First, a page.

If nothing else, the authors’ study of the maps demonstrates the importance of ground truth and local knowledge. An entire chapter is devoted to cartographic errors, many of which betray misunderstandings about the territory being mapped (including the misidentification of streams and creeks as roads, or inclusion of others that simply didn’t actually exist), or in some cases, the local culture (for instance, misidentification of a “Mechanics Institute”—essentially a social institution for the acculturation of working-class Britons—as an institution of higher education). In some cases, streets bear the wrong names and buildings torn down decades earlier persist on paper. Davies and Kent estimate that the total number of maps generated by the Soviet mapping program exceeded one million, although the vast bulk of them remain under lock and key in Russian military installations and copies of only a fraction of this number have come to light in the West. Thus, considering both the geographic scope of the project and the challenge of cribbing information from maps annotated in scores of languages, it is understandable that some errors should have crept in, and one can forgive the Soviet cartographers their occasional mistake.

Not surprisingly for a book about maps, about half its space is taken up with map reproductions, including several side-by-side detail comparisons of Soviet and the Western maps from which the cartographers seem to have purloined information. The Red Atlas authors express their apologies for the uneven quality of images—limited, as they are, by the quality of the original maps themselves—but I found them generally quite legible, thanks in part to the high quality of the paper and obvious care taken in reproduction. Given the emphasis on graphic information in this volume, I advise buyers to select the hardbound volume over the e-book.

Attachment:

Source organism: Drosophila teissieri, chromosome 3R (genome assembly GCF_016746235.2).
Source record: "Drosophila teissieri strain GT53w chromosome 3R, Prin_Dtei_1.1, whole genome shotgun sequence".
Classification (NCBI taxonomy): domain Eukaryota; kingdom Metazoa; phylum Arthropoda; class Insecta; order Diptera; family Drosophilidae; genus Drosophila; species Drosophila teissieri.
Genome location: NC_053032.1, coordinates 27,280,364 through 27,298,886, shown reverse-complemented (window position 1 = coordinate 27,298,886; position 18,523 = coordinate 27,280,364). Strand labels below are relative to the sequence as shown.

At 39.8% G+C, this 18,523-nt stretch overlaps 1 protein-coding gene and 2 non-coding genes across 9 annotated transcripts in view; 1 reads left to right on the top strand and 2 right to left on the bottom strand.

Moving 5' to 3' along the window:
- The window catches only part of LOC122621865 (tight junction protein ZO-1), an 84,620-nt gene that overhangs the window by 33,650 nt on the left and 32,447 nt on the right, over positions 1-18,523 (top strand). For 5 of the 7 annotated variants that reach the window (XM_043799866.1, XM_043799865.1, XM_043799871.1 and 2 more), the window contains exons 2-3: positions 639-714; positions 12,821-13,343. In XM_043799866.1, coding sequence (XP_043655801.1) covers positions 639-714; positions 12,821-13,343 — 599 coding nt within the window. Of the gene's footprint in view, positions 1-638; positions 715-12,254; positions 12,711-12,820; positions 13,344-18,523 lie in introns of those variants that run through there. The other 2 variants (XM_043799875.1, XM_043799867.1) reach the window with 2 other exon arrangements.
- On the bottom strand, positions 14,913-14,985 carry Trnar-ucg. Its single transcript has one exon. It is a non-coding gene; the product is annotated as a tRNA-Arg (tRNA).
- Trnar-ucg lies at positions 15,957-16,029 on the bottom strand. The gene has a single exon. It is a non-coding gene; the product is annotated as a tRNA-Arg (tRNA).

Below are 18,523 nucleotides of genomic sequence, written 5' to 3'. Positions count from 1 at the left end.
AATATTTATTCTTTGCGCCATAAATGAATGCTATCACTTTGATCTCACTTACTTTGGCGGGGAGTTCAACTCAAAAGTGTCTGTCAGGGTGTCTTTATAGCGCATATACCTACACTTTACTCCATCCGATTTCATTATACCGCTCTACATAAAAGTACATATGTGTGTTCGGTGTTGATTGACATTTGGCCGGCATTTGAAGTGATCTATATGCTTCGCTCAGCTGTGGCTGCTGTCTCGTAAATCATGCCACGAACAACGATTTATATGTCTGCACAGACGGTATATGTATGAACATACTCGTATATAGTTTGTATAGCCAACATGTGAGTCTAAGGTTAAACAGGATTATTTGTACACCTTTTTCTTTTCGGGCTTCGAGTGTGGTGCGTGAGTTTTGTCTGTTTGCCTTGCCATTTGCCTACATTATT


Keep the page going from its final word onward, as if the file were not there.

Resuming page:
The book includes a selection of the symbols used on Soviet maps with explanations of their meaning. It is probably too much to ask that the entirety of the “symbology” be presented, but it would have been nice, since I possess a substantial collection of the maps, and the meaning of some symbols is less than obvious.

The Red Atlas: How the Soviet Union Secretly Mapped the World does not shy from the most obvious question: why? Why did Stalin think the Soviet Union needed maps of the entire world? Did he plan to invade each and every country, one by one? The authors speculate that a more likely intention for these maps was to facilitate civil administration after the proletariat overthrew the then-existing regimes and came, one by one, voluntarily, into the Soviet fold. On the other hand, the authors might have inadvertently supplied a different answer to that question with the opening line of Chapter Two: “Maps are instruments of power . . . .” Perhaps Stalin’s reasoning was as simple as that.